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Zen Buddhism Koan Study Pages

Edited by Dr T. Matthew Ciolek

[Est.: 2 Oct 1995. Last updated: 31 Mar 2013.]

The purpose of this document, which is a part of the Buddhist Studies WWW Virtual Library and of the Zen Buddhism WWW Virtual Library, is to provide comprehensive and factual information about the koans (J.) [kung-ans (C.), kong-ans (C.), cong-an (Viet.), hua-t'ou (C.), hwadu (K.), wato (J.)] as used in the Zen training. Any updated information, corrections or comments will be appreciated. Please send email to Dr T. Matthew Ciolek tmciolek@ciolek.com
A Work in Progress - tmc

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Koan Study Pages - Table of Contents

  1. A Register of Known Koan Collections
  2. Works Dealing With the Koan Study
  3. Koans - Some Definitions

A Register of Known Koan Collections


Back to Table of Contents

Koans - Some Definitions

  • "A koan is a Zen presentation in the form of a Zen challenge" (DeMartino 1983)

  • "...stories and verses that present fundamental perspectives on life and no-life, the nature of the self, the relationship of the self to the earth - and how these interweave. Such stories and verses are called koans, and their study is the process of realising their truths." (Aitken 1990:xiii)

  • "Koan, J. Universal/Particular. A presentation of the harmony of the Universal and the Particular; a theme of Zazen to be made clear. A classic Mondo, or a Zen story." (Aitken 1993:212-213)

  • "Koans are the folk stories of Zen Buddhism, metaphorical narratives that particularize essential nature. Each koan is a window that show the whole truth but just from a single vantage. It is limited in perspective.One hundred koans give one hundred vantages. When they are enriched with insightful comments and poems, then you have ten thousand vantages. There is no end to this process of enrichment." (Aitken 1990b:ix)

  • "...the [Korean - tmc] term hwadu usually refers to the particular question itself as well as the state of mind to be cultivated through concentrating upon the question. [...] the term hwadu is also used as a virtual synonym for the Japanese term koan (K. kong an). Technically speaking, though, these terms differ in meaning. A koan - literally " a public case" - is a description of an entire situation, usually of a dialogue between a Zen master and his disciple; the hwadu is only the central point of the exchange which is then singled out as a topic for meditation." (Batchelor 1985:53)

  • "The koans do not represent the private opinion of a single man, but rather the highest principle ... [that - tmc ] accords with the spiritual source, tallies with the mysterious meaning, destroys birth-and-death, and transcends the passions. It cannot be understood by logic; it cannot be transmitted in words; it cannot be explained in writing; it cannot be measured by reason. It is like [...] a great fire that consumes all who come near it." (Chung-feng Ming-pen [1263-1323] quoted in Miura and Sasaki 1966:5)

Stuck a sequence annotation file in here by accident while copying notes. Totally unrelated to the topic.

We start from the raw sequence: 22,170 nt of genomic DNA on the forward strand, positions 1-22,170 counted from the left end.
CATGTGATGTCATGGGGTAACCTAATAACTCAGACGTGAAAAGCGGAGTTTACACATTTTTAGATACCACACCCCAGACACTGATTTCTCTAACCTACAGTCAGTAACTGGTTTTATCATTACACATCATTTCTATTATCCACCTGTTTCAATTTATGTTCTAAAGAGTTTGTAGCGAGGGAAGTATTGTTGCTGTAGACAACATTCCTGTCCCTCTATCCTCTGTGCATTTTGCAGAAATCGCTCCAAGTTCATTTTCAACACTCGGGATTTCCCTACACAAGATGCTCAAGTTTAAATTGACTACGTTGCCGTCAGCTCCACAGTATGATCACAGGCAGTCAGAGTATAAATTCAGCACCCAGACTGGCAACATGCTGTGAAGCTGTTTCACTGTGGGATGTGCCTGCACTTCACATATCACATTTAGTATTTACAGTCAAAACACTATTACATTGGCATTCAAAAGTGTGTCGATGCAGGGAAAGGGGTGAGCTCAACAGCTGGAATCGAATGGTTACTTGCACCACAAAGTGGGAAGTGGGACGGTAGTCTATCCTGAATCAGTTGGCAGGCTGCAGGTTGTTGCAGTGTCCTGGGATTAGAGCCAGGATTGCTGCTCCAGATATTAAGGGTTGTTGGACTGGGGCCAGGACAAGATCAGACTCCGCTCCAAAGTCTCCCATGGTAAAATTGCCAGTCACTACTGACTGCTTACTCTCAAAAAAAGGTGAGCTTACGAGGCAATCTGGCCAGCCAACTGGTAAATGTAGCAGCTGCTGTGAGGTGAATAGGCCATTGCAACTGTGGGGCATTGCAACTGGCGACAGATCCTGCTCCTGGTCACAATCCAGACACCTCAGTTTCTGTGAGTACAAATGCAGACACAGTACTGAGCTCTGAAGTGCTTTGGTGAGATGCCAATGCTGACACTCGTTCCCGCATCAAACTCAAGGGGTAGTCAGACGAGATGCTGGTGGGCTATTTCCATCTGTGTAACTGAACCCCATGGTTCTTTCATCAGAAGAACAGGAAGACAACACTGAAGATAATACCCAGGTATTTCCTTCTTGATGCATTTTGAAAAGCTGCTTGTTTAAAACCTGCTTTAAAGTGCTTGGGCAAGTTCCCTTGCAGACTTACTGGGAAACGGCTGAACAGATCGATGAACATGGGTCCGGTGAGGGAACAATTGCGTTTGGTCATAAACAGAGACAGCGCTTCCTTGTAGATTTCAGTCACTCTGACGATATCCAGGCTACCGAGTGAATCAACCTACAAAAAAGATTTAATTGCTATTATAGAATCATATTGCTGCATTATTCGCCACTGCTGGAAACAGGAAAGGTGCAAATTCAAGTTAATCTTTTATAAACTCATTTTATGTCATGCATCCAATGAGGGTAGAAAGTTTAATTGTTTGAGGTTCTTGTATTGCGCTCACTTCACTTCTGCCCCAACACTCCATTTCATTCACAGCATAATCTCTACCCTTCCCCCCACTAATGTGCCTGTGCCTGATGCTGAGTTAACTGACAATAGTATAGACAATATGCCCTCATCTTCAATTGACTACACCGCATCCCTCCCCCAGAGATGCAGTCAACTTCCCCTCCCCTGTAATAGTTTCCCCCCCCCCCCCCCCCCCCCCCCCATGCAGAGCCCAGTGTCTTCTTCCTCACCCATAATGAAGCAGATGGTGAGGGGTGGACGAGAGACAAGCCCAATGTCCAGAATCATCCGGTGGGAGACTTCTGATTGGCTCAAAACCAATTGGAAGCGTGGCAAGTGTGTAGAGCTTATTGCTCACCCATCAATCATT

• "These stories and sayings contain patterns, like blueprints, for various inner exercises in attention, mental posture, and higher perception, summarized in extremely brief vignettes enabling the individual to hold entire universes of thought in mind all at once, without running through doctrinal discourses or disrupting ordinary consciousness of everyday affairs." (Cleary 1994:xv)

  • "A koan is simply the time and place where Truth is manifest. From the fundamental point of view, there is no time or place where Truth is not revealed: every place, every day, every event, every thought, every deed, and every person is a koan. In that senses, koans are neither obscure nor enigmatic. Howvere, a koan is more commonly understood as a tool for teaching true insight." (Shimano 1988:70)

  • "It is exactly the no-way-out situation in which the human being finds itself - that fundamental and unbridgeable inner cleavage of that being which is conscious of itself - that is said to be the way....[Zen Master Shin'ichi - tmc] Hisamatsu put this into a more general form: 'Doshitemo ikanakereba do suru ka?': 'Nothing will do. What do you do?' He called this the 'fundamental koan' - i.e., the koan that is the common denominator of the thousands of extant koans." (App 1994:52-53)

  • "In the past, kong-an practicing meant checking someone's enlightenment.Now we use kong-ans to make our lives correct... You must use kong-ans to take away your opinions. When you take away your opinions, your mind is clear like space, which means from moment to moment you can reflect any situation and respond correctly and meticulously." (Seung Sahn 1992:236)

  • "In Zen, practitioners use kung-an as subjects for meditation until their mind come to awakening. There is a big difference between a kung-an and a math problem - the solution of the math problem is included in the problem itself, while the response to the kung-an lies in the life of the practitioner. The kung-an is a useful instrument in the work of awakening, just as a pick is a useful instrument in working on the ground. What is accomplished from working on the ground depends on the person doing the work and not just on the pick. The kung-an is not an enigma to resolve; this is why we cannot say that it is a theme or subject of meditation." (Nhat Hanh 1995:57)

  • "There are all told about 1,700 koans, of which present-day Japanese Zen masters use only 500 to 600, since many are repetitious or are not so valuable for training purposes." (Schuhmacher and Woerner 1986:182)

    Sources of the above definitions

    Back to Table of Contents
    Updates, additions and corrections to this page have been kindly provided by:

    [1] Mr Lawrie Conole who brought to my attention a book by Nhat Hanh (1995) on the Khoa Hu (Viet.) (E. Lessons in Emptiness) koans.
    [2] Allan Matthews

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